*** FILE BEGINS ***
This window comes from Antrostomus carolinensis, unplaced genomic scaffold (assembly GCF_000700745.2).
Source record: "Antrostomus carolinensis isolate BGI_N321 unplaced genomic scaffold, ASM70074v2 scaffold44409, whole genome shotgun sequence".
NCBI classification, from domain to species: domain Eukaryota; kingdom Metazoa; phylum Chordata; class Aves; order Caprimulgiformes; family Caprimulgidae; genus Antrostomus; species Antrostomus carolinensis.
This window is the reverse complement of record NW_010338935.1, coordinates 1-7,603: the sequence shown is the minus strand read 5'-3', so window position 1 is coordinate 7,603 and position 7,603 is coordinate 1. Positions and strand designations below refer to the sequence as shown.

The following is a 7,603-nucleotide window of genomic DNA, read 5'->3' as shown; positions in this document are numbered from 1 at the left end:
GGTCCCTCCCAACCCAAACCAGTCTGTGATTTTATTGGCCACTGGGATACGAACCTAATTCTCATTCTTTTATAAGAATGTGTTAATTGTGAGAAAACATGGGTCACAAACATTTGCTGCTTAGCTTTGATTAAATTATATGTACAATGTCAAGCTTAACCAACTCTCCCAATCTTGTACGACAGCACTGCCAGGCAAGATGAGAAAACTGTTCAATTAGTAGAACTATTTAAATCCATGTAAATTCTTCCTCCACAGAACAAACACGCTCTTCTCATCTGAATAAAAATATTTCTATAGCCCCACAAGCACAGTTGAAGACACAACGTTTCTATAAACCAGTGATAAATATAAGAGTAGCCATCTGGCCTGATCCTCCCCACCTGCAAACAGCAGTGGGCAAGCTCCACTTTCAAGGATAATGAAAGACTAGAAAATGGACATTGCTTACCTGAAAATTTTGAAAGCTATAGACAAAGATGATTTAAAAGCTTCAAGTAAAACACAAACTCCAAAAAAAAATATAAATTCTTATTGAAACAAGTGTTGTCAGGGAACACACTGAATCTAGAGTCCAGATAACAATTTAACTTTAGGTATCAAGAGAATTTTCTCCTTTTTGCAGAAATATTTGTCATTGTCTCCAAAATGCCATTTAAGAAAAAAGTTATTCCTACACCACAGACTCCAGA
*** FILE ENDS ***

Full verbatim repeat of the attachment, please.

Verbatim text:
This window comes from Antrostomus carolinensis, unplaced genomic scaffold (assembly GCF_000700745.2).
Source record: "Antrostomus carolinensis isolate BGI_N321 unplaced genomic scaffold, ASM70074v2 scaffold44409, whole genome shotgun sequence".
NCBI classification, from domain to species: domain Eukaryota; kingdom Metazoa; phylum Chordata; class Aves; order Caprimulgiformes; family Caprimulgidae; genus Antrostomus; species Antrostomus carolinensis.
This window is the reverse complement of record NW_010338935.1, coordinates 1-7,603: the sequence shown is the minus strand read 5'-3', so window position 1 is coordinate 7,603 and position 7,603 is coordinate 1. Positions and strand designations below refer to the sequence as shown.

The following is a 7,603-nucleotide window of genomic DNA, read 5'->3' as shown; positions in this document are numbered from 1 at the left end:
GGTCCCTCCCAACCCAAACCAGTCTGTGATTTTATTGGCCACTGGGATACGAACCTAATTCTCATTCTTTTATAAGAATGTGTTAATTGTGAGAAAACATGGGTCACAAACATTTGCTGCTTAGCTTTGATTAAATTATATGTACAATGTCAAGCTTAACCAACTCTCCCAATCTTGTACGACAGCACTGCCAGGCAAGATGAGAAAACTGTTCAATTAGTAGAACTATTTAAATCCATGTAAATTCTTCCTCCACAGAACAAACACGCTCTTCTCATCTGAATAAAAATATTTCTATAGCCCCACAAGCACAGTTGAAGACACAACGTTTCTATAAACCAGTGATAAATATAAGAGTAGCCATCTGGCCTGATCCTCCCCACCTGCAAACAGCAGTGGGCAAGCTCCACTTTCAAGGATAATGAAAGACTAGAAAATGGACATTGCTTACCTGAAAATTTTGAAAGCTATAGACAAAGATGATTTAAAAGCTTCAAGTAAAACACAAACTCCAAAAAAAAATATAAATTCTTATTGAAACAAGTGTTGTCAGGGAACACACTGAATCTAGAGTCCAGATAACAATTTAACTTTAGGTATCAAGAGAATTTTCTCCTTTTTGCAGAAATATTTGTCATTGTCTCCAAAATGCCATTTAAGAAAAAAGTTATTCCTACACCACAGACTCCAGA